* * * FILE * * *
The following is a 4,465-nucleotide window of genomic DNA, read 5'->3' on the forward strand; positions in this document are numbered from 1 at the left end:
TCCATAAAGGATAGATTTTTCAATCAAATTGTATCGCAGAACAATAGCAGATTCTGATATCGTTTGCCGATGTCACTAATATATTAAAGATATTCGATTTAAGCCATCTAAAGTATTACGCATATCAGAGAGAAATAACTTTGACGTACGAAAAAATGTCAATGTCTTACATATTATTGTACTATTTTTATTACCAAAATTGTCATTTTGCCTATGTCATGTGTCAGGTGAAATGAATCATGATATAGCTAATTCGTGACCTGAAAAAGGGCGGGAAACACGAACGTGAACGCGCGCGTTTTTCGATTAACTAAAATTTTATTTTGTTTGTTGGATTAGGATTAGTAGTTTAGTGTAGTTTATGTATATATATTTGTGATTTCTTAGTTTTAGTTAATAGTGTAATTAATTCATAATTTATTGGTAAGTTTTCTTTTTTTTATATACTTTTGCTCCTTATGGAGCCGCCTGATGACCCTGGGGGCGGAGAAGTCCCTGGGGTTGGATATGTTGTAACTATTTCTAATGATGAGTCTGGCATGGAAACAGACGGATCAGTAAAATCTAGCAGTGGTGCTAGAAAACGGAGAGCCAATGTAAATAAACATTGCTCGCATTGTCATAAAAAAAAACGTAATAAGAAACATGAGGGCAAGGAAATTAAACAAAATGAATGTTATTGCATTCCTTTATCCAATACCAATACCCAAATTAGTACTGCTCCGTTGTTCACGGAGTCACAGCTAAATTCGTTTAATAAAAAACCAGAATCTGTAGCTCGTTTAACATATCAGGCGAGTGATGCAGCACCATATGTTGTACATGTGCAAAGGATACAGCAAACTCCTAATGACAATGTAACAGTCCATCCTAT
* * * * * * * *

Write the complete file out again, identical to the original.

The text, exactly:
The following is a 4,465-nucleotide window of genomic DNA, read 5'->3' on the forward strand; positions in this document are numbered from 1 at the left end:
TCCATAAAGGATAGATTTTTCAATCAAATTGTATCGCAGAACAATAGCAGATTCTGATATCGTTTGCCGATGTCACTAATATATTAAAGATATTCGATTTAAGCCATCTAAAGTATTACGCATATCAGAGAGAAATAACTTTGACGTACGAAAAAATGTCAATGTCTTACATATTATTGTACTATTTTTATTACCAAAATTGTCATTTTGCCTATGTCATGTGTCAGGTGAAATGAATCATGATATAGCTAATTCGTGACCTGAAAAAGGGCGGGAAACACGAACGTGAACGCGCGCGTTTTTCGATTAACTAAAATTTTATTTTGTTTGTTGGATTAGGATTAGTAGTTTAGTGTAGTTTATGTATATATATTTGTGATTTCTTAGTTTTAGTTAATAGTGTAATTAATTCATAATTTATTGGTAAGTTTTCTTTTTTTTATATACTTTTGCTCCTTATGGAGCCGCCTGATGACCCTGGGGGCGGAGAAGTCCCTGGGGTTGGATATGTTGTAACTATTTCTAATGATGAGTCTGGCATGGAAACAGACGGATCAGTAAAATCTAGCAGTGGTGCTAGAAAACGGAGAGCCAATGTAAATAAACATTGCTCGCATTGTCATAAAAAAAAACGTAATAAGAAACATGAGGGCAAGGAAATTAAACAAAATGAATGTTATTGCATTCCTTTATCCAATACCAATACCCAAATTAGTACTGCTCCGTTGTTCACGGAGTCACAGCTAAATTCGTTTAATAAAAAACCAGAATCTGTAGCTCGTTTAACATATCAGGCGAGTGATGCAGCACCATATGTTGTACATGTGCAAAGGATACAGCAAACTCCTAATGACAATGTAACAGTCCATCCTAT